drudge (v.)

late 14c., druggen, "work hard, especially at servile, monotonous, or uninteresting work," (and compare druggunge, mid-13c.), probably from a variant of Old English dreogan"to work, suffer, endure," from Proto-Germanic *dreugana (source also of Old Saxon driogan, Old Norse drygja "to carry out, accomplish," Gothic driugan "serve as a soldier"). Related: Drudged; drudging. The surname is from 13c., probably unrelated, from Old French dragie "a mixture of grains sown together," thus, a grower of this crop.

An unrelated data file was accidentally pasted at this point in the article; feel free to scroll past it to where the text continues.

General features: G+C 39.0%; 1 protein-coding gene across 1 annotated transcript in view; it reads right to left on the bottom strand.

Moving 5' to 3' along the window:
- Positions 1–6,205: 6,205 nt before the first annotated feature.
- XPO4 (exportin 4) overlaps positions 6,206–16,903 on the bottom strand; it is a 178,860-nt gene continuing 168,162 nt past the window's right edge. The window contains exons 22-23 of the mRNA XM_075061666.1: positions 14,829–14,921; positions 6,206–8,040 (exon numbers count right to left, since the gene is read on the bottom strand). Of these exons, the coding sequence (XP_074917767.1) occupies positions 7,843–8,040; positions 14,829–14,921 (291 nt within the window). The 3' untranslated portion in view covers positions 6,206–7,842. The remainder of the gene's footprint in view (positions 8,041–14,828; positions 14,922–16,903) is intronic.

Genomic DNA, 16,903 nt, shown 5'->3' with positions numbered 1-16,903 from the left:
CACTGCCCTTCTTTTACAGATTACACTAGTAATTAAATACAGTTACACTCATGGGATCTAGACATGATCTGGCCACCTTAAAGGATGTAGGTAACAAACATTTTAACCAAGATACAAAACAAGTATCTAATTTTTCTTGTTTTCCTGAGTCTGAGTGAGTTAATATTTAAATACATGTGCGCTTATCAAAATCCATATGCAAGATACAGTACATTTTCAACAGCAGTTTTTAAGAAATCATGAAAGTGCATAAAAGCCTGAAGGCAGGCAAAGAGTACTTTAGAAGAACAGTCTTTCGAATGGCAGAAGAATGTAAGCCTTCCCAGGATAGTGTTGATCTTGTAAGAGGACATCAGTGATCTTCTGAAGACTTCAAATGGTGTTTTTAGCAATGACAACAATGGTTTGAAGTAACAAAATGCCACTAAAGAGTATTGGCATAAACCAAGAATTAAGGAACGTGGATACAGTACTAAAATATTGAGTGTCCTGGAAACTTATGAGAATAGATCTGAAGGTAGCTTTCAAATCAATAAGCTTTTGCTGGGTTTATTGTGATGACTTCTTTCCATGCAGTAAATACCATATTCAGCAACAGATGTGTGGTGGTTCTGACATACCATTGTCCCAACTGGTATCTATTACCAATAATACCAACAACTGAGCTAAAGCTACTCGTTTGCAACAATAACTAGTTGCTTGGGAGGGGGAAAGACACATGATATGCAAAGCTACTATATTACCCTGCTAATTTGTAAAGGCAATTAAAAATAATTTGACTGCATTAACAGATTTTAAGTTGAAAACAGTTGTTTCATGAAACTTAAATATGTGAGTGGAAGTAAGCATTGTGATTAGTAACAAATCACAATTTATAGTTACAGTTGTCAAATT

drudge (n.)

late 15c., "one employed in mean, servile, or distasteful work, one who toils at uninteresting employments," from drudge (v.). 

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